We advise local and international clients on South African competition law and its effect on business transactions, mergers, acquisitions, joint ventures, licensing arrangements and distribution practices. We also advise our clients on the restrictive practices and provisions pertaining to the abuse of dominance, as addressed by the Competition Act.
We have expertise in all aspects of mediation, arbitration, High Court litigation and appeal proceedings, particularly in the areas of commercial and corporate litigation. We deal with a wide range of commercial disputes including disputes concerning shareholders, corporate governance, company acquisitions and take-overs, commercial fraud, restraint of trade, enforcement of commercial contracts, confidential information claims, directors’ duties and product liability.
The Companies Act in 2011 dramatically changed the corporate landscape in South Africa. Our Commercial Department offers a full spectrum of corporate and company secretarial services, including:
• Advice on the Companies Act
• Incorporation and establishment of companies, partnerships, joint ventures, trusts and non-profit companies
• Statutory changes such as change of directors/members, registered addresses, auditors, business descriptions and share capital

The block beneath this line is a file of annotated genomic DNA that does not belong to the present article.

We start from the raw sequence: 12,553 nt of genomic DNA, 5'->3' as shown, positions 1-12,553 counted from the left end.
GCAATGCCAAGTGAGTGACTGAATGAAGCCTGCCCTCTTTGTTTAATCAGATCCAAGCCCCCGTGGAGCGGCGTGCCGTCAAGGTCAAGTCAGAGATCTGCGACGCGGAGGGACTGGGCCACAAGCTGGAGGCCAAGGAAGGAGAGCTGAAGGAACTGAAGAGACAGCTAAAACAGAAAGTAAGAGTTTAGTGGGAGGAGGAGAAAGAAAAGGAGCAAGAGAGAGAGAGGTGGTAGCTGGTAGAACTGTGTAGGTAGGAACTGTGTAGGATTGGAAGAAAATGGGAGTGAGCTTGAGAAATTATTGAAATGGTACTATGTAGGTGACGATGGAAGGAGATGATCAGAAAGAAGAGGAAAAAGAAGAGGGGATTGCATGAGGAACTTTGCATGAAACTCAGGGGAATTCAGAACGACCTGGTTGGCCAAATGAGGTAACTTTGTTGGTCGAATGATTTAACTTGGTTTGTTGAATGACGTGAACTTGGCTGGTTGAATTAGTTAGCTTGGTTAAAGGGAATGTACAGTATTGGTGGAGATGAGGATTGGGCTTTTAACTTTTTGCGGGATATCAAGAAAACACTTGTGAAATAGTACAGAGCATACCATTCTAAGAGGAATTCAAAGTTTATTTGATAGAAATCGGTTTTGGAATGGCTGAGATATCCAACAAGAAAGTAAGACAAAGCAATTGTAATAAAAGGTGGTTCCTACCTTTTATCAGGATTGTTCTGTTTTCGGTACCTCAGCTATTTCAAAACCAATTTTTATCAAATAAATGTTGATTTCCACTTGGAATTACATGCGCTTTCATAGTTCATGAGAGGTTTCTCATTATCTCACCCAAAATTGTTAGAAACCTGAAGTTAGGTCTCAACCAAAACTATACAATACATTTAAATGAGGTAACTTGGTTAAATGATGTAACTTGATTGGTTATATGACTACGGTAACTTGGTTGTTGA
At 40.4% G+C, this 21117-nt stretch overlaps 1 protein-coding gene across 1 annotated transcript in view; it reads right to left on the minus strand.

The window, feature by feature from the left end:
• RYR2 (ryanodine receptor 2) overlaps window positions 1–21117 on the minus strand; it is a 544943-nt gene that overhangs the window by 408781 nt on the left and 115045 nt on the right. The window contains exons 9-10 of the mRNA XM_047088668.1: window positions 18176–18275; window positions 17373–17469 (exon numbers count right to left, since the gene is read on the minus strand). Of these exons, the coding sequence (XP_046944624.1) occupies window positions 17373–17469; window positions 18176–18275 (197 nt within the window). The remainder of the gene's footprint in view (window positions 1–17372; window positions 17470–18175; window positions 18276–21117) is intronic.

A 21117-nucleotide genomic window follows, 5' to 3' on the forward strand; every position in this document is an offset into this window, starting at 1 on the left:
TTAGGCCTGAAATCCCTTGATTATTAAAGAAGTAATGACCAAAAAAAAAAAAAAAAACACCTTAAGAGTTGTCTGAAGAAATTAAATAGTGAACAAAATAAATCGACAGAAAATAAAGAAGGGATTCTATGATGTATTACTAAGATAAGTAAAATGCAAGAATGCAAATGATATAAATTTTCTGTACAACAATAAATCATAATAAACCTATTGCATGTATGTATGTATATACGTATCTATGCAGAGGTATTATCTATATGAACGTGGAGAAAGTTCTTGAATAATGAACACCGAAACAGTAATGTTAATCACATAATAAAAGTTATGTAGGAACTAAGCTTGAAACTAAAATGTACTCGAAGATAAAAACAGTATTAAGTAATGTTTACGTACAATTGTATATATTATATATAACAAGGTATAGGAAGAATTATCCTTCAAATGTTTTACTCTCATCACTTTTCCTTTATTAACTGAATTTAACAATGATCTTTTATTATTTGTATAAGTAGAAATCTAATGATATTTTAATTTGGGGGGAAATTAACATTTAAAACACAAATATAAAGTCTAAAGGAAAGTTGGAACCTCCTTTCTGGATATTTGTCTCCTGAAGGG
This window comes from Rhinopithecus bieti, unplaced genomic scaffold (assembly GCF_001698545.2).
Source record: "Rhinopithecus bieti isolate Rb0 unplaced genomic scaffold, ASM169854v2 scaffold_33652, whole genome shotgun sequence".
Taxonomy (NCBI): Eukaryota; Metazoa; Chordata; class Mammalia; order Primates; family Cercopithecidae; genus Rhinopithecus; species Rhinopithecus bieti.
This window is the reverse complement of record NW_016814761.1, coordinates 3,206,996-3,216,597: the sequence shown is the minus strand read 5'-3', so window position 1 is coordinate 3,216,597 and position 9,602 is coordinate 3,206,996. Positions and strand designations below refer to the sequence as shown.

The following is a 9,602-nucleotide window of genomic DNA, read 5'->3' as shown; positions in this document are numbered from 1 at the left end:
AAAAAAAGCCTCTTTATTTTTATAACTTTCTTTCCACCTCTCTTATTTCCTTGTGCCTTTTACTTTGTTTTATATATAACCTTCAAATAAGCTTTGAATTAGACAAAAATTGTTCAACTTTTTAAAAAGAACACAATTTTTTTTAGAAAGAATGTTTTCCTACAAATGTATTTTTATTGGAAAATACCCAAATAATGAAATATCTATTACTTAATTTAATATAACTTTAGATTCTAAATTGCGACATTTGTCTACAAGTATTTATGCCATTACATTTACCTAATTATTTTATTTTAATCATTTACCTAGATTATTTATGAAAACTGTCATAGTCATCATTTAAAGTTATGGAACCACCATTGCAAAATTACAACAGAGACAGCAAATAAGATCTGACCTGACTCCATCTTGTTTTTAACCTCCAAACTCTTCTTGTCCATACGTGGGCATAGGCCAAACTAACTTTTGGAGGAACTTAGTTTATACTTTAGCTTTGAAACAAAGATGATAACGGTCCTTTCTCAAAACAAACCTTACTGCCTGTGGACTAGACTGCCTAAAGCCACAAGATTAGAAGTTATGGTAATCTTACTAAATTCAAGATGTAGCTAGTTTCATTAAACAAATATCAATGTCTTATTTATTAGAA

• Review and drafting of memoranda of incorporation, resolutions, and shareholder agreements
• Lodgement of annual returns
• Comprehensive company secretarial compliance services
• Advice on Corporate Governance and assistance with the establishment and operation of Social & Ethics Committees
Defensive Company Names
Our Commercial Department registers defensive company names in both South Africa and Namibia.
When the Companies and Intellectual Property Commission (CIPC) examines company name reservations, it only does so with reference to existing Company and Close Corporation names. During this process, registered trade marks that are similar or identical to the company name under examination are not automatically revealed or considered by the CIPC. Therefore, no cross-examination of the trade marks and company name registers takes place, creating the potential for conflict.
It is therefore recommended that clients extend the protection of their trade mark to include a defensive company name, which prevents third parties from obtaining registration of a company name that incorporates such client’s trade mark.